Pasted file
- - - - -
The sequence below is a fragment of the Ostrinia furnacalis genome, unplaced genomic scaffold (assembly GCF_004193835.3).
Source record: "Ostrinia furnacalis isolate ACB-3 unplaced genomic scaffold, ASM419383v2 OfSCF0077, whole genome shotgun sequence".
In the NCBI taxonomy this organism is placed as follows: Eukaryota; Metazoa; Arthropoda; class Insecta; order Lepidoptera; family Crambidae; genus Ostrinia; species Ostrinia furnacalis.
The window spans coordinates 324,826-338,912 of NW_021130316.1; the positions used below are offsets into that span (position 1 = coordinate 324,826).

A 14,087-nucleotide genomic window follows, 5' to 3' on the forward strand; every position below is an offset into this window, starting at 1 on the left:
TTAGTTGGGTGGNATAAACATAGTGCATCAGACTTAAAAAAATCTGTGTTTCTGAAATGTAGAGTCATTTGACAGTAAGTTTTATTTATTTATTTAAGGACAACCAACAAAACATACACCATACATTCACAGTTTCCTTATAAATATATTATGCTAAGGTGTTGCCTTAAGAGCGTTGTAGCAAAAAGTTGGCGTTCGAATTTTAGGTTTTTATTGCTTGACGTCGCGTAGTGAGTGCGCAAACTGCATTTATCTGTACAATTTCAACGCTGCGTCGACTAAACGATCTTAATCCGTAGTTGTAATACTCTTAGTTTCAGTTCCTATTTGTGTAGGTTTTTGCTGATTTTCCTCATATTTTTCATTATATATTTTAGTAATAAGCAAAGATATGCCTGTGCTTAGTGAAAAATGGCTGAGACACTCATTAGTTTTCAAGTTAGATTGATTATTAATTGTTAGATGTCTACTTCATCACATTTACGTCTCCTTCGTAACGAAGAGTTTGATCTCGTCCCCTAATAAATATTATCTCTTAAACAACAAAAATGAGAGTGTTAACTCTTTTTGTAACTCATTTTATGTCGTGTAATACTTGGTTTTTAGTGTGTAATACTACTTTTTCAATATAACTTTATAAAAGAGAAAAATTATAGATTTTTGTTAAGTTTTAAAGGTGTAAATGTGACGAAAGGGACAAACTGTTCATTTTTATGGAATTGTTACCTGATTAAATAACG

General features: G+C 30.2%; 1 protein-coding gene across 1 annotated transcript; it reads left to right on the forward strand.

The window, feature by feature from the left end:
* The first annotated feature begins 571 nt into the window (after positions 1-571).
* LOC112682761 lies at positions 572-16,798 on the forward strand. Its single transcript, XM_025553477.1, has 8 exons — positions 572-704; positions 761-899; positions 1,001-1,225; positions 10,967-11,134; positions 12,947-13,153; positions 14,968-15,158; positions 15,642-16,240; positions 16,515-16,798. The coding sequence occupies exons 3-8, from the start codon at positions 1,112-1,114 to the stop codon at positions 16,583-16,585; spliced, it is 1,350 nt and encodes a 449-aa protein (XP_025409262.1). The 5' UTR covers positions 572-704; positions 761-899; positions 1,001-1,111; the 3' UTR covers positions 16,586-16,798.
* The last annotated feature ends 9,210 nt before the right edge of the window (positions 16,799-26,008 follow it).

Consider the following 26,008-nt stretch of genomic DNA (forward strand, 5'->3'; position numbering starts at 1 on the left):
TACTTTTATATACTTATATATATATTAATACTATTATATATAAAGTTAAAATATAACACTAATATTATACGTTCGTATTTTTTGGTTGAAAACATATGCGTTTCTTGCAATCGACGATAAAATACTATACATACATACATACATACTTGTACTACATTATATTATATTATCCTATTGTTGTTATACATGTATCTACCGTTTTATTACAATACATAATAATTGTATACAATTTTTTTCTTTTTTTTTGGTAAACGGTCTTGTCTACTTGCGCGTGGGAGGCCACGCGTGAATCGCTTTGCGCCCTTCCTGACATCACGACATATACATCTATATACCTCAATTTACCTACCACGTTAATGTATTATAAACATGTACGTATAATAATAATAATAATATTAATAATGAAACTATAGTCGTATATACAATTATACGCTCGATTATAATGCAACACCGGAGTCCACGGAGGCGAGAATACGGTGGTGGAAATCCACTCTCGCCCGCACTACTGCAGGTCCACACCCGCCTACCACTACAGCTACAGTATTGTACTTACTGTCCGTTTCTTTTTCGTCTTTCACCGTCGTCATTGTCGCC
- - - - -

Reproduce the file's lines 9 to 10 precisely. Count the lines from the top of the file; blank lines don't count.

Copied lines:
* The first annotated feature begins 571 nt into the window (after positions 1-571).
* LOC112682761 lies at positions 572-16,798 on the forward strand. Its single transcript, XM_025553477.1, has 8 exons — positions 572-704; positions 761-899; positions 1,001-1,225; positions 10,967-11,134; positions 12,947-13,153; positions 14,968-15,158; positions 15,642-16,240; positions 16,515-16,798. The coding sequence occupies exons 3-8, from the start codon at positions 1,112-1,114 to the stop codon at positions 16,583-16,585; spliced, it is 1,350 nt and encodes a 449-aa protein (XP_025409262.1). The 5' UTR covers positions 572-704; positions 761-899; positions 1,001-1,111; the 3' UTR covers positions 16,586-16,798.